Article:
Now that the draft is over we can starting doing some early 2016 fantasy football projections. Today: the Cincinnati Bengals, including why A.J. Green looks like a top six WR.
First things first, using our staff projection machine I set some baseline team-wide assumptions:
For average scoring margin, I went with the league-wide 75th percentile mark, as I believe the Bengals to be one of the better teams in the league. They’ve gone 50-26-1 in regular season games with Andy Dalton. For pass tendency (how often they pass relative to expectations) and pace tendency (how many plays they execute relative to expectations) I just went with league medians. They lost offensive coordinator Hue Jackson to the Browns so I’m not sure how relevant their past tendencies are, thus the median projections.
Next up, Andy Dalton:
I set Dalton’s sack rate, rush percentage, and yards per carry to an average of his 2014 and 2015 stats. I set his interception rate to the league-wide 25th percentile mark, which is about 2.25 percent. That’s higher than his 2015 rate of 1.8 percent, so it accounts for some regression while still giving him credit for avoiding interceptions in 2015. I didn’t want to include 2014 because his receivers were ravaged with injuries that season.
This is a fairly strong projection for Dalton as it gives him over 4,000 passing yards with a good TD-to-INT ratio. Between this projection, his QB3 point per game finish in 2013, and his QB7 finish last season,1 Dalton looks like a great bargain at his current QB16 price.
On to the WRs:
For A.J. Green’s target market share, I just went with his 2014 rate of 31 percent, which was also close to his 2012 and 2013 rates of 30 percent. Green only had 26 percent of the targets last season, but with Marvin Jones and Mohamed Sanu departing it seems reasonable to expect a rebound. For catch rate, TD rate, and yards per target I just went with the mean of his 2014 and 2015 numbers. This gives him a projection of 20.4 PPR FPPG, which would have tied Keenan Allen for WR6 per game numbers last season.
I set Brandon LaFell as the team’s WR2. Often a disappointment for fantasy purposes, he’s consistently been a good real life player. He was at his worst last season, but there is reason to believe that was the byproduct of injuries. I set his target share, catch rate, TD rate, and yards per target to the means of his 2014, 2013, and 2012 seasons. Note that this projection is actually pretty close to Marvin Jones’ 2015 stat line.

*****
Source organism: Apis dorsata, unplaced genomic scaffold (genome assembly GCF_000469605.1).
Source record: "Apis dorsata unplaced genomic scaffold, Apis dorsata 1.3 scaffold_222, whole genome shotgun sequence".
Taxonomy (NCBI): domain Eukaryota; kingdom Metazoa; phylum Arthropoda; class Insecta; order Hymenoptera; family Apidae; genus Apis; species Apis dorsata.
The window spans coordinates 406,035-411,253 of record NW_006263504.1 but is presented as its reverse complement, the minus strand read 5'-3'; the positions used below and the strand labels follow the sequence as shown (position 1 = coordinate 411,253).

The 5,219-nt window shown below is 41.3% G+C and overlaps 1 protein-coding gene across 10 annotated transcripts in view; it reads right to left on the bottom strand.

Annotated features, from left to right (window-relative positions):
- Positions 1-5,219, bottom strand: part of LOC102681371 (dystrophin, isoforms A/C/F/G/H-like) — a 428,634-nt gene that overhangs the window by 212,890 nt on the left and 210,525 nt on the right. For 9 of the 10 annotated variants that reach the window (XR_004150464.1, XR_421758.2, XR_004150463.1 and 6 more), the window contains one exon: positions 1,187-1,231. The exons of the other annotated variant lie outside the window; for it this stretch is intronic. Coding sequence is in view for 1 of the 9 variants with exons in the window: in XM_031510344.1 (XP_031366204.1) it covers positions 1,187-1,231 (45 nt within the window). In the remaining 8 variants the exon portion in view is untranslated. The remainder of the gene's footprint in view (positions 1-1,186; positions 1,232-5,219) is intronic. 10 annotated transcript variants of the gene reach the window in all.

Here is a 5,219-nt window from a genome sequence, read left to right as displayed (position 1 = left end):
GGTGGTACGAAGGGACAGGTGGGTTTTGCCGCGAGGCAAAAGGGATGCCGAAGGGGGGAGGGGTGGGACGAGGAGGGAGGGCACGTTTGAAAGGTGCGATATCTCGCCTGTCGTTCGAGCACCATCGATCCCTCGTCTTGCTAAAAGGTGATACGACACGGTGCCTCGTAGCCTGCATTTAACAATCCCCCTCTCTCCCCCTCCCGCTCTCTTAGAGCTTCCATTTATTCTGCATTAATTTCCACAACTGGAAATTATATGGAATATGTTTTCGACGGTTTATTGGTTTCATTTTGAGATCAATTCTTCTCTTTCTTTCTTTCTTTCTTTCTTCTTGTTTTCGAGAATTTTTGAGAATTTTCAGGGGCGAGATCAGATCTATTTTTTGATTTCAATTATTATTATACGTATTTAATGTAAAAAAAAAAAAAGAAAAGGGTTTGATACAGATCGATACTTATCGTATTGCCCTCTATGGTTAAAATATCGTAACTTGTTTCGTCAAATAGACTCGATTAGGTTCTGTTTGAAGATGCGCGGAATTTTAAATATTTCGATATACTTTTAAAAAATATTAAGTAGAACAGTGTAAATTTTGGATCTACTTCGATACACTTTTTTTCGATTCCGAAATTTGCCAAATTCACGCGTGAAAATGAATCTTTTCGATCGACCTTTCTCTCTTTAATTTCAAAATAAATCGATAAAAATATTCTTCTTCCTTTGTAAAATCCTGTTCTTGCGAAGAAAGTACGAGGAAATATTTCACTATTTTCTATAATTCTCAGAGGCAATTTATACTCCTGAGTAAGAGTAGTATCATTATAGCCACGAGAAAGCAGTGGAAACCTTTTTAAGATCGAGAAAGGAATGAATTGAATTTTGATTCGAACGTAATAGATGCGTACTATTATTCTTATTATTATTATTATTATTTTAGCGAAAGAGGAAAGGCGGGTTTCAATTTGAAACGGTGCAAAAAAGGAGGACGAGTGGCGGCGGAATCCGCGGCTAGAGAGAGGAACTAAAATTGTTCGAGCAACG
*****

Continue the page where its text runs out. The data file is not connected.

Tyler Boyd is the WR3, but that is in large part because he’s a rookie and rookie WRs simply tend not to produce much. I agree with RotoDoc and his friend PACO that Boyd is a great prospect in a great situation. I left all of his stats at the league median for a WR3 since he has no career numbers to work with, but I wouldn’t be shocked if he surpasses this projection.
To the tight ends:
Tyler Eifert was kind of tricky to project. I set his catch rate, target percentage, and yards per target to their 2015 levels. But what about TD rate? Eifert’s 18 percent TD rate from 2015 is simply unsustainable over a large enough sample. At first I set it to the 75th percentile mark league-wide, but that’s only about 7.25 percent. That seemed like an overcorrection. Then it occurred to me that Dalton and Eifert are almost certainly better than 75 percent of NFL QB-TE pairs. I ultimately decided to go with 10 percent, which is a nice round number that Rob Gronkowski and Jimmy Graham have scored around. Might that be giving Eifert too much credit? Maybe. But it seemed like a good compromise. Ultimately, this projection would have only made Eifert the TE8 in terms of per game scoring in 2015, so it’s a fairly conservative projection even if I am being overly generous with the TDs.
Given Eifert’s most recent ankle surgery, this is probably a good time to mention that these projections assume a full 16 games for everyone involved.
I just set Tyler Kroft’s settings to the league medians for TE2s, which gave him a stat line very similar to his 2015 stat line.
Finally, the running backs:
For most of their settings, I treated Giovani Bernard and Jeremy Hill the same way. I set their percentage of the rushing attempts to their respective means of the 2014 and 2015 seasons. I did the same thing with target percentage, catch rate, and TD rate. I set both of their yards per carry to the RB1 median of 4.2, as I believe both are good enough to be RB1s.
The one place where I really deviated in terms of method was yards per target. I set Hill’s to his career rate. I set Bernard’s to the 75th percentile mark for a RB1.
This gives you a pretty straightforward projection for the two backs. Bernard gets less rushing work but significantly more receiving work. He is projected to average 75 yards from scrimmage per game, almost exactly his career average of 76 yards from scrimmage per game. Hill breaks 1,000 yards and scores 10 TDs, but a small overall workload gives him an outlook that would have only made him RB16 last year. That’s overall, not per game. To be really valuable, Hill either needs an injury to Bernard or to be a more efficient rusher and TD scorer than is projected here.
- Not counting the game where he got injured, or counting Geno Smith who only played one game. (back)